"Good evening, madam," said one swallow to another who looked well groomed. "We hear you have lived for years in a city palace!"
"Yes, but I inherited this nest from my parents," said the other. But," she added, "I hope that you and your family are well?"
"Yes, yes, I am glad to say. But my poor daughter had a short time ago, a bad inflammation in her eyes. I think see would have gone blind had I not been able to find a great herb. It cured her at once."
The city swallow: "I too have seen a great deal--if you only knew!"
"Oh! tell us! do tell us!" they all cried. And when they had settled themselves comfortably, the city swallow began:
"Our king fell in love with the youngest daughter of a tailor. She was as good and gentle as she was beautiful. His nobles had hoped that he would have chosen one of their daughters for his queen and tried to prevent the marriage, but the king would not listen to them, and it took place. Not many months later a war broke out, and the king rode away at the head of his army while the queen remained behind. When peace was made, and the king returned, he was told that his wife had had two babies in his absence, but that both were dead; that she herself had gone out of her mind and had to be shut up in a tower in the mountains, where, in time, the fresh air might cure her.
"This was of course not true," added the city swallow. "The children were alive at that very moment in the gardener's cottage; but at night the chamberlain came down and put them in a cradle and carried it to the river.
"For a whole day they floated safely, for though the stream was deep it was very still, and the children took no harm. In the morning-- by my friend the kingfisher told me --they were rescued by a fisherman who lived near the river bank."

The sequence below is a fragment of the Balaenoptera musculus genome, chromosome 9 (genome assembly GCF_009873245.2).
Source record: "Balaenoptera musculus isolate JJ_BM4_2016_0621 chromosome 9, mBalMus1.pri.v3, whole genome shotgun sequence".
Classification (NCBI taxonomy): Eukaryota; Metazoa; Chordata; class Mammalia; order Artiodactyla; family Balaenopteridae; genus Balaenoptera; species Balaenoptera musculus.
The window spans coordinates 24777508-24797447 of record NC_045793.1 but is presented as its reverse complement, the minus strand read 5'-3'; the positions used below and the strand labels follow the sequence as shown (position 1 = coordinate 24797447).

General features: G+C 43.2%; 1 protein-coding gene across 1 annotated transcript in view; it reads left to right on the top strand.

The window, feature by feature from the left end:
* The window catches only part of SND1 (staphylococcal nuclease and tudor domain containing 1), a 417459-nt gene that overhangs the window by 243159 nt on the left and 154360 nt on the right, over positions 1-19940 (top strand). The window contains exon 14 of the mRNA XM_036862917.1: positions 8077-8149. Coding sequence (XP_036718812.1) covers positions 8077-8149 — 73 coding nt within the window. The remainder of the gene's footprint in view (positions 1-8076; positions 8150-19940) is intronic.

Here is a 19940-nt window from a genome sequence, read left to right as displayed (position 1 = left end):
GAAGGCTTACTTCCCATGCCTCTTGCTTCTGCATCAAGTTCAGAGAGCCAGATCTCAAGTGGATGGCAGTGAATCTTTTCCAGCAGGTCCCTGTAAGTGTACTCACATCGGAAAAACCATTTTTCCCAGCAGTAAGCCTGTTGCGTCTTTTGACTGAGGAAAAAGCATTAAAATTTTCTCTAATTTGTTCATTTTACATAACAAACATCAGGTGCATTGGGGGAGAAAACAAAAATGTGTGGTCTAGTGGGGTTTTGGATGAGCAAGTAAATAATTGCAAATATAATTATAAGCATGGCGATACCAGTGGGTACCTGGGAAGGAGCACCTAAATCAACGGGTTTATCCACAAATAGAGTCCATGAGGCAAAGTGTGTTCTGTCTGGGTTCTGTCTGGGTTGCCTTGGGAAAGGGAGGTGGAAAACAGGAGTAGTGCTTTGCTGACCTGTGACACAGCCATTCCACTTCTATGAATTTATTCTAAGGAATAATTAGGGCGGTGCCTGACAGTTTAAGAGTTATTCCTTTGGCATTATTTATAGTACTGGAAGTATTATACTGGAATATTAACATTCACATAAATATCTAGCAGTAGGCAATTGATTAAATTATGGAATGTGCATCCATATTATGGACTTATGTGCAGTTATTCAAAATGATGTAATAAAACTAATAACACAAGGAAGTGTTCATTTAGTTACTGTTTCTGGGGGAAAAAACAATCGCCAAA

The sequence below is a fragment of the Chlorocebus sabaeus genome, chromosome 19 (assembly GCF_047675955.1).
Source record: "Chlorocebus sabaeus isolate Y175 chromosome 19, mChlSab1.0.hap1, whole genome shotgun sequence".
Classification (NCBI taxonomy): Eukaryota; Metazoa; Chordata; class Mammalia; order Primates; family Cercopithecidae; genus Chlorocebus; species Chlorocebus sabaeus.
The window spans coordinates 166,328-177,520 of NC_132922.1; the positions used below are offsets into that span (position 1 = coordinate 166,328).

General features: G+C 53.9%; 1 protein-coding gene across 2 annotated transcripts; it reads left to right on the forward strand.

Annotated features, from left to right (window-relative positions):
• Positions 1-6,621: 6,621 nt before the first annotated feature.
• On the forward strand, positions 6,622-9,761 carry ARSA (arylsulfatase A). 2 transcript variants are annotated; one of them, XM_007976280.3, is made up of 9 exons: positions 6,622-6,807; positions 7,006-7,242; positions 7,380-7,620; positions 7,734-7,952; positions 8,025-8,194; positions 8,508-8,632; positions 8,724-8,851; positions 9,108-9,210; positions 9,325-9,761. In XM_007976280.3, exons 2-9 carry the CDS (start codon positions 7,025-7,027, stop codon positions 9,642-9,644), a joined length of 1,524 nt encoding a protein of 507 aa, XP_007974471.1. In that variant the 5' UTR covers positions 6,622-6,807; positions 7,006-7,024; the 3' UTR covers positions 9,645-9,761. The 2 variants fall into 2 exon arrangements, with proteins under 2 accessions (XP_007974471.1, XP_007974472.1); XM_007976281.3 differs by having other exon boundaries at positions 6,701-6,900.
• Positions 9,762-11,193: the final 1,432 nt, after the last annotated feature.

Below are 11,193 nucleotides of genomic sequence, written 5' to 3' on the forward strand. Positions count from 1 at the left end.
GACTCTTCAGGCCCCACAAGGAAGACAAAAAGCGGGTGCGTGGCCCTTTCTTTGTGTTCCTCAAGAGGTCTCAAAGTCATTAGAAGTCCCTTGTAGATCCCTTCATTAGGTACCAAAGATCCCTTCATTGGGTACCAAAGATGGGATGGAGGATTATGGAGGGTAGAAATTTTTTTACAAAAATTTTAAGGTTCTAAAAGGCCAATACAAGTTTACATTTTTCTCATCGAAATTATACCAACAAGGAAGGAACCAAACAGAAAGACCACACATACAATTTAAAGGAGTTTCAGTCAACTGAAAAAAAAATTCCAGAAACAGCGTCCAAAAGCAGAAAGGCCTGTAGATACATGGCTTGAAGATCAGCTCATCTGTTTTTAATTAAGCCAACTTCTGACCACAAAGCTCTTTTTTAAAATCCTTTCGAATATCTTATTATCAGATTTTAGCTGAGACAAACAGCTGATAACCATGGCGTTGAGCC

The children had been lying on the bench, listening lazily to the chatter up to this point; but when they heard the story of the cradle that their foster-mother had always been fond of telling them, they sat upright and looked at each other.
"Oh, how glad I am I learnt the birds' language!" said the eyes of one to the eyes of the other.
The other swallows said, "And when the children are grown up they can return to their father and set their mother free."
"It will not be so easy as you think," answered the city swallow; "for they will have to prove that they are the king's children and that their mother never went mad. There is only one way of proving it to the king."
"And what is that?" cried all the swallows at once. "And how do you know it?"
"I know it," answered the city swallow, "because, one day, when I was passing through the palace garden, I met a cuckoo, who, as I need not tell you, always pretends to be able to see into the future. We began to talk about certain things which were happening in the palace, and of the events of past years. "Ah," said he, "the only person who can expose the wickedness of the ministers and show the king how wrong he has been, is the Bird of Truth, who can speak the language of men."
""And where can this bird be found?" I asked.
""It is shut up in a castle guarded by a fierce giant, who only sleeps one quarter of an hour out of the whole twenty-four," replied the cuckoo.
"And where is this castle?" inquired the country swallow, who, like all the rest, and the children most of all, had been listening with deep attention.
"That is just what I don't know," answered her friend. "All I can tell you is that not far from here is a tower, and it the tower lives an old witch. It is she who knows the way. She might only tell it to somebody who promises to bring her water from the fountain of many colours, for she uses that water for her enchantments. But I fear she will never tell where the Bird of Truth is hidden, for she hates him, and would kill him if she could.
But she knows well, that this bird cannot die. She keeps him closely shut up and guarded night and day by the Birds of Bad Faith, who seek to gag him so that his voice should not be heard."